Comparison of resting energy expenditure measured by indirect calorimetry and the harris-benedict equation in HIV-infected men of normal body weight

Jennifer Muir Bowers, Robert W. Scott, Neil M. Ampel

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1 Scopus citations

Abstract

The Harris-Benedict equation (HBE) is routinely used as a method of calculating energy needs, incorporating weight, height, gender, and age as primary factors. For patients with trauma, surgery, or sepsis, additional stress factors have been developed and applied to the HBE to more accurately estimate their energy requirements. However, no stress factor has been established for patients with human immunodeficiency virus (HIV) infection. The goal of this study was to compare resting energy expenditure (REE), as calculated by HBE (REE(HBE)), to resting energy expenditure measured by indirect calorimetry (REE(IC)) among a group of HIV-infected patients. Twenty-nine HIV-infected men at all stages of HIV infection underwent indirect calorimetry and had the HBE simultaneously calculated. All subjects were clinically stable and had near normal body weight at the time of the study. REE(IC) and REE(HBE) were highly and significantly associated (r2 = 0.983; p < 0.0001) and REE(IC) could be estimated by the equation REE(IC) = (REE(HBE))(1.127). Using Bland-Altman analysis, the mean difference between REE(IC) and REE(HBE) was 206.4 kcals (95% CI,-366.4 to 739.2), suggesting a Poor agreement between the two measures. REE(IC) was not significantly associated with peripheral blood CD4 lymphocyte count or stage of HIV illness. These data suggest that even among stable male HIV-infected patients, the HBE equation may not accurately predict REE.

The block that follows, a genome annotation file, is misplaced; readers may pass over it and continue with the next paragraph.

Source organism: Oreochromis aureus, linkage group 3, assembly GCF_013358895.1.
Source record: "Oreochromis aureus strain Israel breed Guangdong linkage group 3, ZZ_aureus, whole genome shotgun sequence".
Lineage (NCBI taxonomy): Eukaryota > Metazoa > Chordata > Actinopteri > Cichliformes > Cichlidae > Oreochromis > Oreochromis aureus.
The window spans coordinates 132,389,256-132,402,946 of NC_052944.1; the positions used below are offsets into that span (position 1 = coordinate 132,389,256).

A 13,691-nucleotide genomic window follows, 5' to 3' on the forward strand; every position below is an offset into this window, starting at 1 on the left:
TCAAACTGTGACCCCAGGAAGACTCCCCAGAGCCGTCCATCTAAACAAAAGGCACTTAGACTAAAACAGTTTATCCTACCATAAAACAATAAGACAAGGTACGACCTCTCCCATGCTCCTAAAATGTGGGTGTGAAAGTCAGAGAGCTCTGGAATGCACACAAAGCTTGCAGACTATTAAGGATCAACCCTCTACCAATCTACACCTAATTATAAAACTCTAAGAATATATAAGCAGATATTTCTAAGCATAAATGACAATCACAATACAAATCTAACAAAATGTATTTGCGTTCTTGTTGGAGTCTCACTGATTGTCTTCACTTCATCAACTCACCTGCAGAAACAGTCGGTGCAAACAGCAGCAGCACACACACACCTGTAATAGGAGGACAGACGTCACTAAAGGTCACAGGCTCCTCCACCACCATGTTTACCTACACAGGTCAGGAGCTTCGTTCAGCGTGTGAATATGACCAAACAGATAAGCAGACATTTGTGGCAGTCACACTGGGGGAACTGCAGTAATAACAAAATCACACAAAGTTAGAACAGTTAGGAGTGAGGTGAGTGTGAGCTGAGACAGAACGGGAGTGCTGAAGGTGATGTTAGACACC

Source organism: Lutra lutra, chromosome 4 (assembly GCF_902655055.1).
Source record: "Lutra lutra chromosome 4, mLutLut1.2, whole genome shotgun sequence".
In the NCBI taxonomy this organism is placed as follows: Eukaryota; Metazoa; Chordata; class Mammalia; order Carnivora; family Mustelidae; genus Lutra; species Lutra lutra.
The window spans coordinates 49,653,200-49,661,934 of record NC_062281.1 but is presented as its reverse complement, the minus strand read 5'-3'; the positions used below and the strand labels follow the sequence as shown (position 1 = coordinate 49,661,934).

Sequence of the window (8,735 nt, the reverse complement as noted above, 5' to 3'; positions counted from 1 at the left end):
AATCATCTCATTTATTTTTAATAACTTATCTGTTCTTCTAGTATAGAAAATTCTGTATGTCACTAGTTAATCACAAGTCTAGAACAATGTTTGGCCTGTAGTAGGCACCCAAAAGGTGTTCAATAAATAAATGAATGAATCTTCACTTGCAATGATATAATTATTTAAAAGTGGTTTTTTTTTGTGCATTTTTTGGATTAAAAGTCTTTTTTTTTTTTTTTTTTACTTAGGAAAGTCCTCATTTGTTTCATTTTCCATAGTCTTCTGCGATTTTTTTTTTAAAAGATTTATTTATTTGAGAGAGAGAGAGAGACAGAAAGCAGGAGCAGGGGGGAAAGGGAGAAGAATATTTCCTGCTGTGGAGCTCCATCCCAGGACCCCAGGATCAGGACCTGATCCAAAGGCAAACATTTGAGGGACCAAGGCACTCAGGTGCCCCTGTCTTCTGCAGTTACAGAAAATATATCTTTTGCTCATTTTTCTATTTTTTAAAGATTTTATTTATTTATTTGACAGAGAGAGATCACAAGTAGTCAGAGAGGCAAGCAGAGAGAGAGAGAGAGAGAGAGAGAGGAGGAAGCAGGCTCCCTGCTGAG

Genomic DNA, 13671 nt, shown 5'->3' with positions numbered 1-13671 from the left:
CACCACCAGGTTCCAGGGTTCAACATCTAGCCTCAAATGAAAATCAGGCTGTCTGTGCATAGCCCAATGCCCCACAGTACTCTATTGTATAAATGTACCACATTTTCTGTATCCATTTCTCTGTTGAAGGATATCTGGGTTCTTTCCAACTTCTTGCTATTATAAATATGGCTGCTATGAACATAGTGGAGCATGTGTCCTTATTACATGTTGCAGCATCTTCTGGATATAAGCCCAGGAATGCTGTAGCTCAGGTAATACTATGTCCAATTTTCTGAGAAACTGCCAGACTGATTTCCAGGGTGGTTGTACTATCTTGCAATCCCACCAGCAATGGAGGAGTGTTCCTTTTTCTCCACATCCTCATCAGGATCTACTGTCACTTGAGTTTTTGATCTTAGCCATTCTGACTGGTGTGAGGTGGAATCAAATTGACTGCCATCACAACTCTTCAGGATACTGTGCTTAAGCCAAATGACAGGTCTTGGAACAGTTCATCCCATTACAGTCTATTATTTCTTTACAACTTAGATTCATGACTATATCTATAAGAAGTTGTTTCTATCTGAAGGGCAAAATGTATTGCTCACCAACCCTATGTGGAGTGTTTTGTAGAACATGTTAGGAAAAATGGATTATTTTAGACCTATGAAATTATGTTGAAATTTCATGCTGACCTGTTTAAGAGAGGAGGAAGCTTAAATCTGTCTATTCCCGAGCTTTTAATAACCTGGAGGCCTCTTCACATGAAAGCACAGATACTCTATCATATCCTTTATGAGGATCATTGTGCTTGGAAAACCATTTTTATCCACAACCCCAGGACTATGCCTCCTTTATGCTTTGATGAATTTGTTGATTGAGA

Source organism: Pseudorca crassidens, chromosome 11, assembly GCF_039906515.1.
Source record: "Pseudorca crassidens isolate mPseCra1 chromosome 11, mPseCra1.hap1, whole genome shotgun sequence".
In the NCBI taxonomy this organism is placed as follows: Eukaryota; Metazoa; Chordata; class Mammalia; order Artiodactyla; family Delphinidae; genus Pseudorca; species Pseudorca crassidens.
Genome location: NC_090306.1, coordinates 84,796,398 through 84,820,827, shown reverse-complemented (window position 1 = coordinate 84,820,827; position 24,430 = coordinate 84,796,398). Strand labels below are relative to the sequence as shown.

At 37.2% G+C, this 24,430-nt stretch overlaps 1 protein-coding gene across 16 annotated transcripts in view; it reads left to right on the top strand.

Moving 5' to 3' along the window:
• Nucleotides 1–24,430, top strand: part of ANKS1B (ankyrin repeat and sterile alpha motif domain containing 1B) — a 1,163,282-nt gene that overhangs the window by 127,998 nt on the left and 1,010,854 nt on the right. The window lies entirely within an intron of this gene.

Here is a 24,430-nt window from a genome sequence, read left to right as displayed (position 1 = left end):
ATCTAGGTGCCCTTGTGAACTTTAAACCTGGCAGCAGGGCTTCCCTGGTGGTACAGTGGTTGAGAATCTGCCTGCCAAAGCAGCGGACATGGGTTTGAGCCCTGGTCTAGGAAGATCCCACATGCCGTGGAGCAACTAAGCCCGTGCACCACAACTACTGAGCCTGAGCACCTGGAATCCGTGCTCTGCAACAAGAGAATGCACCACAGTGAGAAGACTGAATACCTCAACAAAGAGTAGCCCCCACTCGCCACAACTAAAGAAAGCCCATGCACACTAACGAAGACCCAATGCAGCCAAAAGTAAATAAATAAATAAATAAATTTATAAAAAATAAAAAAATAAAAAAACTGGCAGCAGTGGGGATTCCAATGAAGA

Original languageEnglish (US)
Pages (from-to)1018-1021
Number of pages4
JournalRespiratory care
Volume42
Issue number11
StatePublished - Nov 1 1997

ASJC Scopus subject areas

  • Pulmonary and Respiratory Medicine
  • Critical Care and Intensive Care Medicine

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